Skara Brae is an outcrop of land in Orkney, Scotland. The people that lived here did so before Stonehenge was even built. or before the Pyramids were a twinkle in anyone’s eye, and was built around 3150 BCE.
In 1850, a massive storm hit Orkney, causing 200 deaths. The storm stripped landscapes, tore trees out by their roots, demolished buildings, and made a grassy knoll fly off an irregular peninsula. Beneath that knoll lay Skara Brae, a settlement of seven neolithic houses. As you can see, they were very near perfectly preserved.
Although a local landowner started having a dig around, only four of the seven houses were uncovered, and the site remained undisturbed until 1913. Unfortunately, archaeology at this point in time was done as a hobby, and carelessly, with little to no regulations. As a result, the site was plundered of a vast amount of fantastically important historical artefacts over the course of a single weekend by an excavation party; there’s no telling what was lost.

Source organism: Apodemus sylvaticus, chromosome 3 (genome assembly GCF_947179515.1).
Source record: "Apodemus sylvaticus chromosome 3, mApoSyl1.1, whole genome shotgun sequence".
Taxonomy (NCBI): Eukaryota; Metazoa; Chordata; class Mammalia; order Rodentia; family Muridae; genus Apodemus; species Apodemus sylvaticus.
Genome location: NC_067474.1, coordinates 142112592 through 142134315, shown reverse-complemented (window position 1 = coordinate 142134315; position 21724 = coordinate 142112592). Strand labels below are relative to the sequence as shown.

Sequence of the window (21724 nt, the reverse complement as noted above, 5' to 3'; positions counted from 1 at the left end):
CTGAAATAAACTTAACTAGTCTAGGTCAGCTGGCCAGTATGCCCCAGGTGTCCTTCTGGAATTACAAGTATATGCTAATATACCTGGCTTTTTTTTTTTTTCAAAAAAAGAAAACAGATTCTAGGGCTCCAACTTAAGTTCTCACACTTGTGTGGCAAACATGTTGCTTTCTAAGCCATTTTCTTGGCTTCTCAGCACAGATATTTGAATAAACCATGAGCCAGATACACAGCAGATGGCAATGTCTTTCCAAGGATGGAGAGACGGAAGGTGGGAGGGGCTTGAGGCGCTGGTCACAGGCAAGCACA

More than 50 people lived in Skara Brae five thousand years ago. They made pottery and built their houses into pre-existing household waste which acted as an early form of insulation against the harsh Scottish climate. They had furniture made out of stone and had doors to their houses. They raised sheep and cows and made clay pots. An ancient Hebridean custom until recent times was that the male of the house had a larger bed, something reflected in the stone beds still viewable in Skara Brae.
Recent excavations have uncovered proof of one of the earliest forms of flea.
The settlement also had a fairly sophisticated drainage system.
Despite the level of care and sophistication present, Skara Brae was abandoned after 600 years of habitation. Although archaeologists disagree as to whether this was a quick event or not, the artefacts that were left behind indicate it could have been a sudden departure.
Over time, sand blew in to the hearths they’d cooked in and over the beds the inhabitants had slept in, filled up the dressers and the drains, grass grew on top of the sand, and Skara Brae slept undisturbed until hurricane winds revealed its existence some five thousand years later.